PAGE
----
An innocent traveler has happened upon the scene. Though at first unafraid, since he isn’t involved, he gets scared when the Patriots charge. He goes to his knees somewhere within your view along the dirt road and begs to be spared. But a Patriot shoots him without slowing down.
Turn right onto Old Lowery. Drive across the hill and down the other side. At the bottom you will see another bridge. Pull off onto the shoulder as close as you like.
You are looking at Raft Swamp. The Tories are crowding the causeway supporting the road, desperately trying to get across the wooden bridge here at the time. As you watch, the approach becomes clogged. Many Tories begin plunging their small horses into the swamp on both sides. The Patriots approach from behind, firing pistols into the throng and following onto the causeway. Other Loyalists fall or jump into the swamp, leaving their ponies behind.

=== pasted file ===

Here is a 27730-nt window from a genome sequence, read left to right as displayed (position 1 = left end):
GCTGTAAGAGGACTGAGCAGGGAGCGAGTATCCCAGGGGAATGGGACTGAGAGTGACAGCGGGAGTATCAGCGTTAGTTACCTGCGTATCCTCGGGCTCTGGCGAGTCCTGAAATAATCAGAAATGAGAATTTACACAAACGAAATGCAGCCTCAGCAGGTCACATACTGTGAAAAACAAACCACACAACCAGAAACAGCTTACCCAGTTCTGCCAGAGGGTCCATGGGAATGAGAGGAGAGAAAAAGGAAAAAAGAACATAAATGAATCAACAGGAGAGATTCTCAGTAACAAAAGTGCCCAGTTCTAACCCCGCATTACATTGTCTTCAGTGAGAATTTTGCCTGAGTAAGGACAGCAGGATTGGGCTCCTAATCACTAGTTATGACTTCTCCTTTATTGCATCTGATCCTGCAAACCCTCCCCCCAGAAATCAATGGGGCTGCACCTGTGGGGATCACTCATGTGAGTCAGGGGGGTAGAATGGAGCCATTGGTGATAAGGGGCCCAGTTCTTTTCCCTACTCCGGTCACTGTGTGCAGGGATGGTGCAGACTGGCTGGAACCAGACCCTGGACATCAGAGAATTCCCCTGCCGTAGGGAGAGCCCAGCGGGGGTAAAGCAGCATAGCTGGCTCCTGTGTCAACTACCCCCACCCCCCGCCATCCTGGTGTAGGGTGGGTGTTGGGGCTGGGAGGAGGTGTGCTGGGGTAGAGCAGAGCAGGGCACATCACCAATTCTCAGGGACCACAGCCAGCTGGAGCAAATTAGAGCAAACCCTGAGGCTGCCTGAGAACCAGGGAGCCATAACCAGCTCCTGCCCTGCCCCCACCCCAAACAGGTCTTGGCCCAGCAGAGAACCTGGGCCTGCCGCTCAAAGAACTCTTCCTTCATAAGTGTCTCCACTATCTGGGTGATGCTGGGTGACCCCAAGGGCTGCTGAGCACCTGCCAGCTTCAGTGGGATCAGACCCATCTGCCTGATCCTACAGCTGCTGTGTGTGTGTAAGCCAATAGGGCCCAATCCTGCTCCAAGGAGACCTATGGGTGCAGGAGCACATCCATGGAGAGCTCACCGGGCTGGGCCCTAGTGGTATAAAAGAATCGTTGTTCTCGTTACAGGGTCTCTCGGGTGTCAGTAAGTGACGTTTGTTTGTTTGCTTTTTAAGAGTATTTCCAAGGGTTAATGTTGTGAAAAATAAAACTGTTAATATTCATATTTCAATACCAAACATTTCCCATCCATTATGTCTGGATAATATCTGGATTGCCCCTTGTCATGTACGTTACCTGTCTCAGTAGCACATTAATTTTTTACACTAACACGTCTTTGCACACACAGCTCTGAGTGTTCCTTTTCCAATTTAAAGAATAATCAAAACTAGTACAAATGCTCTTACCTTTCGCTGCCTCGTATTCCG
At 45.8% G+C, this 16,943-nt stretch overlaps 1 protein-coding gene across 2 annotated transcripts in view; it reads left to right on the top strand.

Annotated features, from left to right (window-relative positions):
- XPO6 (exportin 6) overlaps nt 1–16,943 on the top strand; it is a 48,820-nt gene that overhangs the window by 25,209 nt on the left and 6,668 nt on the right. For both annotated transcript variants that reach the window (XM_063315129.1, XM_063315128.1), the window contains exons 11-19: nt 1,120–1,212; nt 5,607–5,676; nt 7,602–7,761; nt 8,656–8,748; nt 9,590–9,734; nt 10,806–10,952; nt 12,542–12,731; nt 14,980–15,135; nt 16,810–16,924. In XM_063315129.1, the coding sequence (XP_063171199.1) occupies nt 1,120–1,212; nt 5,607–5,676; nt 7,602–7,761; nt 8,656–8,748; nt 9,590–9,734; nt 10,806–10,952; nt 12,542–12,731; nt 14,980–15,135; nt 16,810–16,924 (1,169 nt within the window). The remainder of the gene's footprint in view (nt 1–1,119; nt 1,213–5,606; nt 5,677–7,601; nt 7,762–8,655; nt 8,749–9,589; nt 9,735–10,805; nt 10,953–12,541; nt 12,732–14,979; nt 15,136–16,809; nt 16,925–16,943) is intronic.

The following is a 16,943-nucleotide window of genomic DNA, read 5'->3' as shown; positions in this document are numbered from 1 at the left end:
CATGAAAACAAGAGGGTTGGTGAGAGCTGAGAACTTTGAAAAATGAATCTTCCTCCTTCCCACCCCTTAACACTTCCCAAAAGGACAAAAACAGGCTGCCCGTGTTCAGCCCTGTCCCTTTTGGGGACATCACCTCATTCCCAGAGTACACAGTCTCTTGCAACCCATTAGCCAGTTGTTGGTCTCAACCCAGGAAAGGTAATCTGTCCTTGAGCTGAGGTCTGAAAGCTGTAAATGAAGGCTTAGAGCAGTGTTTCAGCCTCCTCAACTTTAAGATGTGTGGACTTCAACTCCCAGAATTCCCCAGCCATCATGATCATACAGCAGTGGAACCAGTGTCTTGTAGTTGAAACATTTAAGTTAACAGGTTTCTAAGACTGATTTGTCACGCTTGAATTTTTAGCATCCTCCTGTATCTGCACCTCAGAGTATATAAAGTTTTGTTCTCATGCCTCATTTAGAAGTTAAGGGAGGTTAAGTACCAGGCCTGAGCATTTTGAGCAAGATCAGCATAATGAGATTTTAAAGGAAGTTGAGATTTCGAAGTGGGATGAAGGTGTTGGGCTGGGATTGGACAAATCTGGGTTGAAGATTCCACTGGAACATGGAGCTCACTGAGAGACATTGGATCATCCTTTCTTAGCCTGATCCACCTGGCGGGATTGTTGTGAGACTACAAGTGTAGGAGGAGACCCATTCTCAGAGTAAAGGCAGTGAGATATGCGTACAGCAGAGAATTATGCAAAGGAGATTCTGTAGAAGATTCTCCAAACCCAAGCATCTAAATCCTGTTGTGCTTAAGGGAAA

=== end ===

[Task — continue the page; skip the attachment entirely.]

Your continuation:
Eventually the Whig dragoons are halted by the equine traffic jam. Several dismount and begin shoving horses into the swamp to clear the road. One participant later told Rev. Eli Caruthers, who wrote a war history in the 1850s after interviewing veterans: “‘It looked funny’ to see the little Scotch ponies that had been jostled off the causeway, and had sunk into the water on each side, some with only their noses above the surface.’”
Caruthers says Patriots are looking at the ponies when they notice an older Scot hiding among the leaves. Beckoned out, he gestures for them to spare him, apparently only speaking Gaelic. Some of the Whigs want to shoot him, but others talk them down. Then Maj. Charles Polk arrives, nicknamed “Devil Charley.” The Scotsman realizes from this man’s manner that he will offer no mercy, and takes off toward the swamp. Polk rides after him and slices his head open. As he returns, he wipes the blood from his sword with his hand.
The Patriots eventually continue up the road. They search the swamps in the area into the night. Finally around 10 p.m., a bugle sounds to call them back, and they return to McPhaul’s Mill.